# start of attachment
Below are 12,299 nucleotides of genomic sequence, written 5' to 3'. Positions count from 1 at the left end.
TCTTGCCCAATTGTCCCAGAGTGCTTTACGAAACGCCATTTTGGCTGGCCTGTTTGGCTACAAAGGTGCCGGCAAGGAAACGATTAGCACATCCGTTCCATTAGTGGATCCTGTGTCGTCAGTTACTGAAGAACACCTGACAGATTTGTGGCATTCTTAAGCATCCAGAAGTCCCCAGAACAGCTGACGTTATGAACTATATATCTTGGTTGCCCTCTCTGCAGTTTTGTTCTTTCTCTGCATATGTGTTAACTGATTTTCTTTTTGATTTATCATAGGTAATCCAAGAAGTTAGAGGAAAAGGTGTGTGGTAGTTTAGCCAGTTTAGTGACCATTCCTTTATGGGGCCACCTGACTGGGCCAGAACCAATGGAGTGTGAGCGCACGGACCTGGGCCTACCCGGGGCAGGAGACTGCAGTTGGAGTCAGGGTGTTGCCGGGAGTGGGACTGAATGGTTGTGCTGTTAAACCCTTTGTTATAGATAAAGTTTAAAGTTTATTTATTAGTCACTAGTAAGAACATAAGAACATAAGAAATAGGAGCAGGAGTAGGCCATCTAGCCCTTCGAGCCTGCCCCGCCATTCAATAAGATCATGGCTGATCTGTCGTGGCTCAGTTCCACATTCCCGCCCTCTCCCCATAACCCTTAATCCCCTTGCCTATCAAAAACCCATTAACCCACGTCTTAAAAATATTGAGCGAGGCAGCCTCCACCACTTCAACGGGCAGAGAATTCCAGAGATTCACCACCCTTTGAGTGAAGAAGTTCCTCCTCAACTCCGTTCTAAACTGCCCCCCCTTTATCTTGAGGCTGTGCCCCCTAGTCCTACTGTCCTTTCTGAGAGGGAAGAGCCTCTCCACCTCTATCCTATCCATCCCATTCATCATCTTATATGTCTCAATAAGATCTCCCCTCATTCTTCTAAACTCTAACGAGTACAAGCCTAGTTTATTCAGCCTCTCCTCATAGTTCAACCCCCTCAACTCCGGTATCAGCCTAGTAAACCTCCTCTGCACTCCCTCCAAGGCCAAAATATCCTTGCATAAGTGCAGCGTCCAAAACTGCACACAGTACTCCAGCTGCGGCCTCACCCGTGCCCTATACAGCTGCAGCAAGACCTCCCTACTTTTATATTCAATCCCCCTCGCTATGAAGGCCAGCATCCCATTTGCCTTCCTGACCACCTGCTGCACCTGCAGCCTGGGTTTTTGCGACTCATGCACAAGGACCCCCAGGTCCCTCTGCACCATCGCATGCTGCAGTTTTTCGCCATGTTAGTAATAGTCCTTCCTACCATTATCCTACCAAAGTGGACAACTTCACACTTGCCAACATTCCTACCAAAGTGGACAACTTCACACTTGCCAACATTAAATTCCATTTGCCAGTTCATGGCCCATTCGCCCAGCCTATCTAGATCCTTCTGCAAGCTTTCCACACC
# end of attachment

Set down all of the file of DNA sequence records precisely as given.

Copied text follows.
Below are 12,299 nucleotides of genomic sequence, written 5' to 3'. Positions count from 1 at the left end.
TCTTGCCCAATTGTCCCAGAGTGCTTTACGAAACGCCATTTTGGCTGGCCTGTTTGGCTACAAAGGTGCCGGCAAGGAAACGATTAGCACATCCGTTCCATTAGTGGATCCTGTGTCGTCAGTTACTGAAGAACACCTGACAGATTTGTGGCATTCTTAAGCATCCAGAAGTCCCCAGAACAGCTGACGTTATGAACTATATATCTTGGTTGCCCTCTCTGCAGTTTTGTTCTTTCTCTGCATATGTGTTAACTGATTTTCTTTTTGATTTATCATAGGTAATCCAAGAAGTTAGAGGAAAAGGTGTGTGGTAGTTTAGCCAGTTTAGTGACCATTCCTTTATGGGGCCACCTGACTGGGCCAGAACCAATGGAGTGTGAGCGCACGGACCTGGGCCTACCCGGGGCAGGAGACTGCAGTTGGAGTCAGGGTGTTGCCGGGAGTGGGACTGAATGGTTGTGCTGTTAAACCCTTTGTTATAGATAAAGTTTAAAGTTTATTTATTAGTCACTAGTAAGAACATAAGAACATAAGAAATAGGAGCAGGAGTAGGCCATCTAGCCCTTCGAGCCTGCCCCGCCATTCAATAAGATCATGGCTGATCTGTCGTGGCTCAGTTCCACATTCCCGCCCTCTCCCCATAACCCTTAATCCCCTTGCCTATCAAAAACCCATTAACCCACGTCTTAAAAATATTGAGCGAGGCAGCCTCCACCACTTCAACGGGCAGAGAATTCCAGAGATTCACCACCCTTTGAGTGAAGAAGTTCCTCCTCAACTCCGTTCTAAACTGCCCCCCCTTTATCTTGAGGCTGTGCCCCCTAGTCCTACTGTCCTTTCTGAGAGGGAAGAGCCTCTCCACCTCTATCCTATCCATCCCATTCATCATCTTATATGTCTCAATAAGATCTCCCCTCATTCTTCTAAACTCTAACGAGTACAAGCCTAGTTTATTCAGCCTCTCCTCATAGTTCAACCCCCTCAACTCCGGTATCAGCCTAGTAAACCTCCTCTGCACTCCCTCCAAGGCCAAAATATCCTTGCATAAGTGCAGCGTCCAAAACTGCACACAGTACTCCAGCTGCGGCCTCACCCGTGCCCTATACAGCTGCAGCAAGACCTCCCTACTTTTATATTCAATCCCCCTCGCTATGAAGGCCAGCATCCCATTTGCCTTCCTGACCACCTGCTGCACCTGCAGCCTGGGTTTTTGCGACTCATGCACAAGGACCCCCAGGTCCCTCTGCACCATCGCATGCTGCAGTTTTTCGCCATGTTAGTAATAGTCCTTCCTACCATTATCCTACCAAAGTGGACAACTTCACACTTGCCAACATTCCTACCAAAGTGGACAACTTCACACTTGCCAACATTAAATTCCATTTGCCAGTTCATGGCCCATTCGCCCAGCCTATCTAGATCCTTCTGCAAGCTTTCCACACC